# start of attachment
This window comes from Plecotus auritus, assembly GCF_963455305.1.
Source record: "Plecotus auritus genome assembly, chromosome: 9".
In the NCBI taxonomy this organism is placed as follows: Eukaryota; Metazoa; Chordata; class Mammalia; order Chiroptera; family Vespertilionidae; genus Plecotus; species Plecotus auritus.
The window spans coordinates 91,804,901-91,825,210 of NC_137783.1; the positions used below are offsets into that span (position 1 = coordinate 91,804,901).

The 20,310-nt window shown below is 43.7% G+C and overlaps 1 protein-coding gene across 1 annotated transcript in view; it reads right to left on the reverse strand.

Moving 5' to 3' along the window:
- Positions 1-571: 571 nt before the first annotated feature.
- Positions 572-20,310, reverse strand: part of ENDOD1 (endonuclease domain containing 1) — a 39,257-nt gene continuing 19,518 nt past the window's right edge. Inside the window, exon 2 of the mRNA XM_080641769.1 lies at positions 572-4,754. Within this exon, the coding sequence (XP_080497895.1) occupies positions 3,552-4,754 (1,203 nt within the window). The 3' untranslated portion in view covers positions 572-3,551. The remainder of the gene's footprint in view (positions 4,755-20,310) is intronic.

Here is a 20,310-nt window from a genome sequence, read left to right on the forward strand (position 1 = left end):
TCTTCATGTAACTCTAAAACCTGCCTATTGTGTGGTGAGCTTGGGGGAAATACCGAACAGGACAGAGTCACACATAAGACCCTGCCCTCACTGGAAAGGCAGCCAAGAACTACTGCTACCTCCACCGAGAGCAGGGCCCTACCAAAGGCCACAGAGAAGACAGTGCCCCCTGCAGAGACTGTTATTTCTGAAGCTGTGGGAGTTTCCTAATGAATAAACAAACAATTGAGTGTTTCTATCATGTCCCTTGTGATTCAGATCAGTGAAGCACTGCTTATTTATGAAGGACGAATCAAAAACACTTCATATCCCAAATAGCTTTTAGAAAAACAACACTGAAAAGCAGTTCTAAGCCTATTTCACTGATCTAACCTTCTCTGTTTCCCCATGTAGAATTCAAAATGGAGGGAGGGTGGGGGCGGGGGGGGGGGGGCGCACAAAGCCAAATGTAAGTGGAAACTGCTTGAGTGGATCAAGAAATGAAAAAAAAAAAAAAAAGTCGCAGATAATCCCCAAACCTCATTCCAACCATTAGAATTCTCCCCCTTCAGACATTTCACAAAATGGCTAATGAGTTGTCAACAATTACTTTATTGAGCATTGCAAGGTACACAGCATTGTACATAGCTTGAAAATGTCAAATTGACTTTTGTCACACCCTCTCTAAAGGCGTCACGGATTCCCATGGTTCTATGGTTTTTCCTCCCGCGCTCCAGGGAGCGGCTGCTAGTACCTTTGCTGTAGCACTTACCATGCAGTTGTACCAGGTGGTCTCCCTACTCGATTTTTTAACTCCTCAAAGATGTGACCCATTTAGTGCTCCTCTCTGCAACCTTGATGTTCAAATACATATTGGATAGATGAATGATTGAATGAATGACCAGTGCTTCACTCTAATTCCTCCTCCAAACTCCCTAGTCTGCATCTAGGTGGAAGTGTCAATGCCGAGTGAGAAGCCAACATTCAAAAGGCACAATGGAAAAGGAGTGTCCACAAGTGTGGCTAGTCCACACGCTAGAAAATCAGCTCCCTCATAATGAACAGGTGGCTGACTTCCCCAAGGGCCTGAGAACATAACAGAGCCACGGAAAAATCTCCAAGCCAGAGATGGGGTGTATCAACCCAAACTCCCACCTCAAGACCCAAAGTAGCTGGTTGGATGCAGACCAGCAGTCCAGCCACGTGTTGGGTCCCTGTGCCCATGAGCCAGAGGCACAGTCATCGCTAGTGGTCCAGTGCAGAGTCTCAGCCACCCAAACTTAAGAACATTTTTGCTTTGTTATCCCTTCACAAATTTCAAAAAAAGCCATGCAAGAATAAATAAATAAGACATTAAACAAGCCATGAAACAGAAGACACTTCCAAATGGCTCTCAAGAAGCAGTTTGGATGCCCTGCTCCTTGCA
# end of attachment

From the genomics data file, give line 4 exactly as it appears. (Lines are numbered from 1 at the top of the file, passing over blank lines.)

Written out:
The window spans coordinates 91,804,901-91,825,210 of NC_137783.1; the positions used below are offsets into that span (position 1 = coordinate 91,804,901).